Mark did not have an explanation to Jesus words, but Matthew provides an explanation.

Matthew 16:11-12 NIV

11 How is it you don’t understand that I was not talking to you about bread? But be on your guard against the yeast of the Pharisees and Sadducees.” 12 Then they understood that he was not telling them to guard against the yeast used in bread, but against the teaching of the Pharisees and Sadducees.

The blind man lived in Bethsaida, not only physically blind but also the folkways of Bethsaida had negative influence to him spiritually. Jesus told him not to go back into the village was to preserve his spirit just been restored.

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  • + 1 ... Different from my answer but that doesn't make it wrong! I hadn't considered this possibility previously. Commented Oct 12, 2023 at 14:11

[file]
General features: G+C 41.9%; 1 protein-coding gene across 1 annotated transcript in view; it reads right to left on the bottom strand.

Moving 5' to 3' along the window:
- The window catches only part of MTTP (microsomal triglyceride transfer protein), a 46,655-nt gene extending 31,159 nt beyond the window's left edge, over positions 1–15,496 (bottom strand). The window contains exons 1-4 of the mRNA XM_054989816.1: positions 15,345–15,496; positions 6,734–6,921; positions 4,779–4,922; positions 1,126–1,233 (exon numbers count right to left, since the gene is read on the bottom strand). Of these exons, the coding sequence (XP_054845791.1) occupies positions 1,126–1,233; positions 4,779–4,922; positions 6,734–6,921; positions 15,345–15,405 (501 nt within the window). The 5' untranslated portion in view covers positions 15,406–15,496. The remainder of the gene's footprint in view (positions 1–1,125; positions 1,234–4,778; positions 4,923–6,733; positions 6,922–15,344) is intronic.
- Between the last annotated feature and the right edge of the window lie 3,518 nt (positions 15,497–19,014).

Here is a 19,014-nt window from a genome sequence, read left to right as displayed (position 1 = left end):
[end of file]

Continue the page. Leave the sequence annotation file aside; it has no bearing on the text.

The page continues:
• @DanFefferman - your answer is a typical one I learn from my teachers. With the Holy Spirit, Jesus is no fear of confrontation. It appears that this explanation is not applicable to all similar occasions. May it worth to dig deeper other possibility. Commented Oct 12, 2023 at 18:38
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Following His miracles, Jesus regularly told the healed person not to tell anyone about the miracle to prevent His mission being hampered, eg, Matt 8:4, 17:9, Mark 1:44, 8:30, Luke 5:14, etc.

Thus, Mark 8:22-26 appears to be another instance of Jesus trying to prevent the crippling of His ministry by being mobbed by crowds only interesting in physical healing rather than spiritual salvation and spiritual healing.

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This is part of the messianic secret theme that prevails through much of Mark's account. Jesus does not want it known yet that he is the messiah, so he instructs the man to go home without even entering the village, which would draw attention. The best example of the messianic secret in Mark is found in 8:29-30:

He asked them, “But who do you say that I am?” Peter said to him in reply, “You are the Messiah.” Then he warned them not to tell anyone about him.